How does the coffee supply chain work?

Like in many commodities, the coffee value chain also starts with a large number of growers that produce widely different quantities and qualities of coffee. In the case of coffee, there are around 25 million farmers globally, of which around 500’000 in Colombia alone, mostly smallholders.

The beans reach global markets through a series of activities and processes that make them suitable for incorporation into industrial operations, including processing at the mill, packaging into coffee bags suitable for export, and transportation.

Topics covered

  • What is the coffee supply chain
  • The journey of coffee from bean to cup: who’s involved?
  • Challenges in the supply chain
  • Towards a new model

What is the coffee supply chain?

The coffee supply chain is a complex network of processes and stakeholders involved in the production, processing, transportation, and distribution of coffee from the farm to the consumer.

It involves multiple players of various sizes who compete on brand, price, and market segmentation. There are several factors influencing the quality and pricing of coffee, including weather, pest damage, politics, and economics in coffee-producing countries. You can check our blog post What is Transparency in coffee and why is it important? to learn more about the factor influencing quality and pricing of coffee.

The quality and pricing of coffee heavily depend on the structure of each coffee region and country.There are some countries with complex and longer coffee supply chains such as Colombia where the industry relies on more than 500.000 small producers that in average own less than 3 hectares of productive land, therefore more intermediaries are needed to take coffee from the source to the port of destination.

Also, the low financial strength of small producers means that they have to rely on corporations and threshers to carry out tasks such as quality control and packing. The same is true for small producers in Africa, who rely on what are known as washing stations to process and finance the purchase of coffee.

This in contrast to countries like Brazil, where large-scale farms dominate the coffee industry, utilizing advanced technology and 100% mechanization to cultivate coffee on vast tracts of land commonly exceeding 50 hectares. This enables Brazilian producers to streamline the process of transporting coffee to ports, thereby reducing production costs and enhancing their competitiveness in the global market.

Main players involved in the coffee supply chain

1) Producers.

The coffee supply chain starts with coffee farmers who are the ones who grow and often process the coffee. Growers have the possibility to sell their crops in cherries, wet coffee, or in parchment. Producers can sell coffee directly to buyers, to local traders, to exporters, (or through) cooperatives and associations.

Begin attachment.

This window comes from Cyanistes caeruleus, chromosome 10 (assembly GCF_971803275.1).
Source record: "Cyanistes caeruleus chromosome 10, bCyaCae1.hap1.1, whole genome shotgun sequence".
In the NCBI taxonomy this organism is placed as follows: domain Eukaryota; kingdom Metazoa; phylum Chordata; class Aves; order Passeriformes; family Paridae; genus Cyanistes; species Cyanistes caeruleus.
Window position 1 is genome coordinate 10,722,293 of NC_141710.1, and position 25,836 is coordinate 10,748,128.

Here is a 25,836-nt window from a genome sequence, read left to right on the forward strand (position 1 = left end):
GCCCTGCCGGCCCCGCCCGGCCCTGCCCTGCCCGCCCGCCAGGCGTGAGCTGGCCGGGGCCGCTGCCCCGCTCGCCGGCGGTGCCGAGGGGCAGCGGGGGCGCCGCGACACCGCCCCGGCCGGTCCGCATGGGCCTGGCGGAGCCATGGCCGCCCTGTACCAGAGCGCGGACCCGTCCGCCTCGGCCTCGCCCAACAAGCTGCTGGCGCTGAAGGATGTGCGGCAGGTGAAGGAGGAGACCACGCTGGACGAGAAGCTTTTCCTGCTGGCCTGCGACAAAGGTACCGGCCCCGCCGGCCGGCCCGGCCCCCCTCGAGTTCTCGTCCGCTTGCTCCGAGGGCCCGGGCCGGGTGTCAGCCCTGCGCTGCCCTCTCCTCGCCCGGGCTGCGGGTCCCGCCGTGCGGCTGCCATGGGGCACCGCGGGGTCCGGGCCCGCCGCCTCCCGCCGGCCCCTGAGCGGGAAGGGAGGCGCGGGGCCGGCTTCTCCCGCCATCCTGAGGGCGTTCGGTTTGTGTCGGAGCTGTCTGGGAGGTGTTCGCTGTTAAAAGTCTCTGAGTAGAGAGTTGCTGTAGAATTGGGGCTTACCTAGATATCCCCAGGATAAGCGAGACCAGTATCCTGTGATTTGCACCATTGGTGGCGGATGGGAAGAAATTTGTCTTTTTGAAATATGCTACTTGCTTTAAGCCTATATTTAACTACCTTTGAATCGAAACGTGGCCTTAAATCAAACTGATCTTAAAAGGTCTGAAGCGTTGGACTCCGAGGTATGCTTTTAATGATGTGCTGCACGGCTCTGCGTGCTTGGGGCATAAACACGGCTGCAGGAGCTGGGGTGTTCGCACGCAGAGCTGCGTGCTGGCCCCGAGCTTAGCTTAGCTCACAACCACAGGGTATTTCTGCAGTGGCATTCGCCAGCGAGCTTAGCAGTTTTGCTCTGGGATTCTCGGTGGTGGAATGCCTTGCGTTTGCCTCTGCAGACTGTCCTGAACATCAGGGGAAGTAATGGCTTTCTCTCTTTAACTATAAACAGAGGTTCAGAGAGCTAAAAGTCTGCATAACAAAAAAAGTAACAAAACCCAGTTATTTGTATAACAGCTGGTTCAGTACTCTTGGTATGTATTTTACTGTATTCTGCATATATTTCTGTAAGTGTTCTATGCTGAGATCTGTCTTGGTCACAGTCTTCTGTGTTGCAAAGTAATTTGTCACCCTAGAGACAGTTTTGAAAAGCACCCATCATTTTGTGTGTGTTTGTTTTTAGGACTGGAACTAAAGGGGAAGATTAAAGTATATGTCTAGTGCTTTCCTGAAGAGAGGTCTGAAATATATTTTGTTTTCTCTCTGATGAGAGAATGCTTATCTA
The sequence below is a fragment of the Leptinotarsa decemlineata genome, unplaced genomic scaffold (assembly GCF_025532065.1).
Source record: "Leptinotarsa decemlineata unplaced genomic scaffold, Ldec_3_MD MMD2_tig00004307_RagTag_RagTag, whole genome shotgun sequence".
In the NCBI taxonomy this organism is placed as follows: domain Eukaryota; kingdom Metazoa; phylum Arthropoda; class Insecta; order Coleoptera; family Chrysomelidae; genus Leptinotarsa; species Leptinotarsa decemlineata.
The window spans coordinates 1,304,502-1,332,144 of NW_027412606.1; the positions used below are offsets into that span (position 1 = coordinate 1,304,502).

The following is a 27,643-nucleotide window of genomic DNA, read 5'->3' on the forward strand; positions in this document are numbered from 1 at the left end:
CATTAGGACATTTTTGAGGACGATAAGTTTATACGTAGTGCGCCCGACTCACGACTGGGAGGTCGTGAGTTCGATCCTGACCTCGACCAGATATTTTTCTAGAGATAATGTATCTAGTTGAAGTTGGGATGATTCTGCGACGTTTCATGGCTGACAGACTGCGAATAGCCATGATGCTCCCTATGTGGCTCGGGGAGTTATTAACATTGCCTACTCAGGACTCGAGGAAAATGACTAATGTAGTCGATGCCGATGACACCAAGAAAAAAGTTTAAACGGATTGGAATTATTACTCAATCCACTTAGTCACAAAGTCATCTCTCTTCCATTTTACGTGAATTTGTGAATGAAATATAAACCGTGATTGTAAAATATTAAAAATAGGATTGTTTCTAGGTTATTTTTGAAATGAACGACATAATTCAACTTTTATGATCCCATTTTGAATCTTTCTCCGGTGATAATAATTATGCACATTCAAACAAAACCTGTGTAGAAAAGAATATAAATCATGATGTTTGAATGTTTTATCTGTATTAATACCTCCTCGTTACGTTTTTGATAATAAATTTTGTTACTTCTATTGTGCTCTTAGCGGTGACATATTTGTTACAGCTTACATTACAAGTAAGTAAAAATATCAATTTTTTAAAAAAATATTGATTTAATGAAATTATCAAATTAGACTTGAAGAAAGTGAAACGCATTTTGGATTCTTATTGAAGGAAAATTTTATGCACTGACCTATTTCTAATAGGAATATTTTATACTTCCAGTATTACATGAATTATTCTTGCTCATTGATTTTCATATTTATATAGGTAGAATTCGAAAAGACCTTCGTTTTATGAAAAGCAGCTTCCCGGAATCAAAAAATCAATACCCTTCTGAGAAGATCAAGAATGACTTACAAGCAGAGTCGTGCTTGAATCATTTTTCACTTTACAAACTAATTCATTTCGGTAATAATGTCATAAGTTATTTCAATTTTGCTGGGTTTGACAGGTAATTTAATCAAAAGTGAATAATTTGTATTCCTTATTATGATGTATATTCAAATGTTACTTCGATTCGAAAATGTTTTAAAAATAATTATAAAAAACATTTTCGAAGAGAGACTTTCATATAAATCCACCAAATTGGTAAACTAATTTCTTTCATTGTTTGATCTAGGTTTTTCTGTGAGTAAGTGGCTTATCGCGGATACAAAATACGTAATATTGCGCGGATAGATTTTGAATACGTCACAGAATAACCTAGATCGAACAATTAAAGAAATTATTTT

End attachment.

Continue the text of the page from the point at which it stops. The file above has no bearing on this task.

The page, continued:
In this step, we also find Coffee pickers. Coffee pickers are the individuals responsible for manually harvesting coffee cherries from coffee bushes. They play a crucial role in the coffee industry, as the quality of the coffee depends largely on the moment when the cherries are harvested. Coffee pickers must have the skill and experience to identify ripe cherries and know when to harvest them, and they must be able to pick the cherries quickly and efficiently without damaging the bushes or the cherries.

2) Processors.

Coffee growers have the option to process their coffee beans themselves, but if they lack the necessary skills, resources, infrastructure or facilities, they can utilize the services of another farmer or a dedicated processing facility. Some processing stations specialize in handling coffee from nearby farms, and these stations are often operated by a cooperative of farmers who share equipment to mutual benefit. These stations can become a central hub for the community, facilitating the storage of products, quality control, and access to export markets.

3) Mill.

The processing mill is where the parchment is removed from the bean. A coffee bean has 5 layers of skins of different thickness and parchment is the last one. The process of removing the parchment skin from the beans is called coffee hulling and the resulting crop is called green (or raw) coffee, which is packaged into bags ready to be roasted, sold or shipped.

4) Local Traders.

Traders buy coffee in remote rural areas and then find customers that can be local or international. They are becoming less common as producers find exporters or direct customers.

5) Transporters/Shippers.

Deal with the transportation of the crops; physically move the beans on the road, by plane, or by sea.

6) Exporters.